A Bug’s Life

November 27, 2011

Thanksgiving 2011 treasures.

I walked into the room seeking refuge from the 110 degree heat and instead was accosted by a vicious odor of moth balls, insect repellant, and oozing sewage. The air was warm, thick, and putrid. I noticed multitudes of bug carcasses strewn across the sheets of all three mattresses, and when I plopped my duffel bag on one of the beds, discovered that many were not carcasses at all. When a cloud of gnats rose up, I heard skittering behind the door. Hesitatingly, I eased the door from the wall and found several giant beetles holding court on the tile floor. I gulped (mentally because I was trying really hard to hold my breath to prevent intake of the stench) in fear, and further realized there were actually beetles scuttling all over the room.

Oh god.

We marched right back to the front desk and demanded a cleaning lady or a change of rooms. The attendant dryly informed us that the room was indeed clean and the bugs were just a part of the natural state of the hotel environment (we are no longer in the States, Toto). That really should have been the thousandth warning sign to run straight back to the city, despite having just arrived in the desert via six-hour roadtrip with four young children in the backseat asking “Are we there yet?” over and over and over.

We decided to take a look at the pool and return to address the room issue afterwards. The rectangular hole in the ground that was supposed to be a swimming facility was filled with murky green water and sixteen tons of debris, which included numerous cockroaches of enormous proportions. Naturally, the attendant claimed that the pool was also clean.

Yeah, about as clean as my butt would be if I didn’t wipe for a month.

We called another hotel to inquire about last minute openings of which they had none, so as missionaries on a budget, we had no choice but to stay put in the luxurious Hotel Touring Club. We demanded that personnel come do a sweep of the room, and a chatty maid was sent to amass a sizable pile of dirt and big, black beetles. I asked her if this was normal, and she scoffed, “This? Psh. This is nothing. Just wait until it gets dark. That is when they appear in hoards. I’m not even sure where they come from. It’s like they just come up from the ground.” (This woman does not have a future in PR.)

Could this get any worse?

Why, yes, it could. And it did. After we returned from dinner, more scurrying beetles were awaiting me despite the fact that I had left on every single light fixture in the room. I sprang into action and crunched those suckers with my poor Rainbows like nobody’s business. Just call me a modern-day, female Terminator…minus the massive arms. I requested a broom from the front desk (after we took a gander at a room offered for exchange–it smelled like 100-day-old crap of a diarrheic elephant), and swept another disturbing pile of beetles out the door. I borrowed a can of Raid from the Sc’s and sprayed the perimeter of the room.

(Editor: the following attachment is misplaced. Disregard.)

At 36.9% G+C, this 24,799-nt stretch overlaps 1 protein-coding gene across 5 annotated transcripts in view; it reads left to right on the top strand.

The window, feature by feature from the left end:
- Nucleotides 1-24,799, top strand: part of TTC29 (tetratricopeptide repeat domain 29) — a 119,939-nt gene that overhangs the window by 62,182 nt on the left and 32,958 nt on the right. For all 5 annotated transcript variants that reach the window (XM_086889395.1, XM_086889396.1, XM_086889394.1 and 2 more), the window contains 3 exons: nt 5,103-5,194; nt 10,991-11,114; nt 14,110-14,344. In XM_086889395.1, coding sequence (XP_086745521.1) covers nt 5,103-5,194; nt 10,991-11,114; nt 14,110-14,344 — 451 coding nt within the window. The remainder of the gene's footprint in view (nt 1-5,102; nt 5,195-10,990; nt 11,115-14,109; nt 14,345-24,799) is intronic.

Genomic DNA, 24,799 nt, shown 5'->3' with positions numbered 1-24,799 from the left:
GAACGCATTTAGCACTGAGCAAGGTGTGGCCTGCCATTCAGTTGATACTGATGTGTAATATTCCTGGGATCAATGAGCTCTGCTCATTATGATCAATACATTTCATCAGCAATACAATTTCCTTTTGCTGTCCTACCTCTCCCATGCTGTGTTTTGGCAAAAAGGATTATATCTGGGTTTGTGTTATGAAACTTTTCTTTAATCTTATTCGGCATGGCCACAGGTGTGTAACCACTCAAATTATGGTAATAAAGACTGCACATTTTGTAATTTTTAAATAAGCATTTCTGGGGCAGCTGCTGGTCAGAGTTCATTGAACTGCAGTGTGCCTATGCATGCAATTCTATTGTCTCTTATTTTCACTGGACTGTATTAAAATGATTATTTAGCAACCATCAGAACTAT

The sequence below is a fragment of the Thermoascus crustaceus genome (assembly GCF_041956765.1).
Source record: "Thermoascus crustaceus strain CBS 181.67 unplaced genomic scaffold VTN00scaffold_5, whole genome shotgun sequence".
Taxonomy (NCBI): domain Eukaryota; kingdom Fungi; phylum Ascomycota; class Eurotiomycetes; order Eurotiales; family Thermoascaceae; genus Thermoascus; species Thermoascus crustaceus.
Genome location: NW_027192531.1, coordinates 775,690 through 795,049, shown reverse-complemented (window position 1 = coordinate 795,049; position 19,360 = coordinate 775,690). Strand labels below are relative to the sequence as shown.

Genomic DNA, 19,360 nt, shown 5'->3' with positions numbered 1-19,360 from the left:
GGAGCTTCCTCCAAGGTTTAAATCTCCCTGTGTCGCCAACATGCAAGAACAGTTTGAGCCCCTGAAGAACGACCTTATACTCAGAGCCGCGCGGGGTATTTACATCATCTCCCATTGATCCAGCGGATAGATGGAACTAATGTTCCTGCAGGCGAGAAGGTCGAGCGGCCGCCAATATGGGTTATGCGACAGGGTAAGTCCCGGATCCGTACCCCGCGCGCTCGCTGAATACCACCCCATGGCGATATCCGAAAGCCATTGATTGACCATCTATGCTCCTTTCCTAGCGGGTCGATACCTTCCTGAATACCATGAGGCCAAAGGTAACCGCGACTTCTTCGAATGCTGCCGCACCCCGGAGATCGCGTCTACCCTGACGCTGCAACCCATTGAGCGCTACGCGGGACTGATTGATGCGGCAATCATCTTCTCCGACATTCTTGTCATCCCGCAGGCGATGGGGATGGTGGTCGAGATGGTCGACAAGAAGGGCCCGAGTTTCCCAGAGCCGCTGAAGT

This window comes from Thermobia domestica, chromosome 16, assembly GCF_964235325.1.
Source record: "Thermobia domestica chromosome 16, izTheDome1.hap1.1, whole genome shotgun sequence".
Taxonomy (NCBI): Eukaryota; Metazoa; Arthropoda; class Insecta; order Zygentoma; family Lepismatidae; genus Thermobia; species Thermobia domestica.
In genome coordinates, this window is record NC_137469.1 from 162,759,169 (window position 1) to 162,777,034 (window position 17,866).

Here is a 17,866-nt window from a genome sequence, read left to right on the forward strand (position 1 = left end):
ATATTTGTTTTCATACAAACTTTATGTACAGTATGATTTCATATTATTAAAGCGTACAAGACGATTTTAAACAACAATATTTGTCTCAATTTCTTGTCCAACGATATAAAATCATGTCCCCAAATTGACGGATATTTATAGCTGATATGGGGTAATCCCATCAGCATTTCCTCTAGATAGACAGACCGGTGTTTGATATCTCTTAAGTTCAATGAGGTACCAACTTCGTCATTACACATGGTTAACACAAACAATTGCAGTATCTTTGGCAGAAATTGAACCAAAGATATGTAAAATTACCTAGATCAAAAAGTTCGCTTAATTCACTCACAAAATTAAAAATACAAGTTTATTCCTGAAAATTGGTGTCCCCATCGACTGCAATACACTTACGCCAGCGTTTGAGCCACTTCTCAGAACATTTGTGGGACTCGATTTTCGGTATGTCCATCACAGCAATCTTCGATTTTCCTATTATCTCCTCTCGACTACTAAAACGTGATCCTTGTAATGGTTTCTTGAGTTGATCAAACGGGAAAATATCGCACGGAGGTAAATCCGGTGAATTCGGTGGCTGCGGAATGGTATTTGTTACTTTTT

Then it happened. The calm before the storm. The skittering ceased and just as I dared release a sigh of relief, a literal wave of beetles started flooding in from all the cracks and crevices in the floor corners. It was straight out a horror film. Y and I ran around panicking and exterminating. Stomp, spray, scream, repeat. And they wouldn’t stop. They poured in from the closet, crawled out from under the beds, and wrangled their way up from the sink drain. I felt like at the very least the Indiana Jones theme song could have been playing. Gosh.

Eventually the droves lessened (but never completely) and we were forced to reconcile how we were going to go about the whole sleep thing. Bugs in the beds and bugs in the bathroom and bugs on the floor presented quite the dilemma. I put on nearly every article of clothing I packed–jeans, a long-t-shirt, a zip-up jacket with a hood, and despite the heat, even socks. I wanted as little skin exposed as possible in case I were to awake in the middle of the night to find my body infested with beetles. Shudder. Additionally, my flat sheet (and the only available “blanket”) was harboring a bundle of other fun critters, so I pulled out my bright blue bath towel I had brought from home and in a fetal position huddled under it for dear life. Monoxide suffocation be damned.

We left all the lights on and the ceiling fan spinning at max wind speed. Not exactly ideal sleeping conditions, but then again the crawlies weren’t the greatest bedfellows either. Y and I joked about taking turns standing watch, and setting our alarms to go off every hour. We took pictures of each other hiding pitifully in our beds and pretended like it was all a funny joke. It wasn’t.

I. was. so. tired. I wanted to sleep so badly, but…BUGS. Just as I finally convinced myself to succumb to slumber, I heard *pak!*…*pak! pak!*…*pak!* Y and I jerked awake and stared at each other wide-eyed, unwilling to process what we knew the source of the noise to be. In a dreadful moment, I looked up and confirmed our fears. Beetles were now dropping from the ceiling too.

Needless to say that was the worst night of sleep I never got. A shower of rancid water the next morning was only appropriate to cap off a Thanksgiving I will never, try as I might, forget.

This year, I’m just thankful that it wasn’t rodents.


One Response to “A Bug’s Life”

  1. […] that spans Bolivia, Paraguay, Argentina, and Brazil. The Paraguayan Chaco is where I survived this. Fortunately, my run through the Argentine portion of the Chaco yielded a significantly less crawly […]

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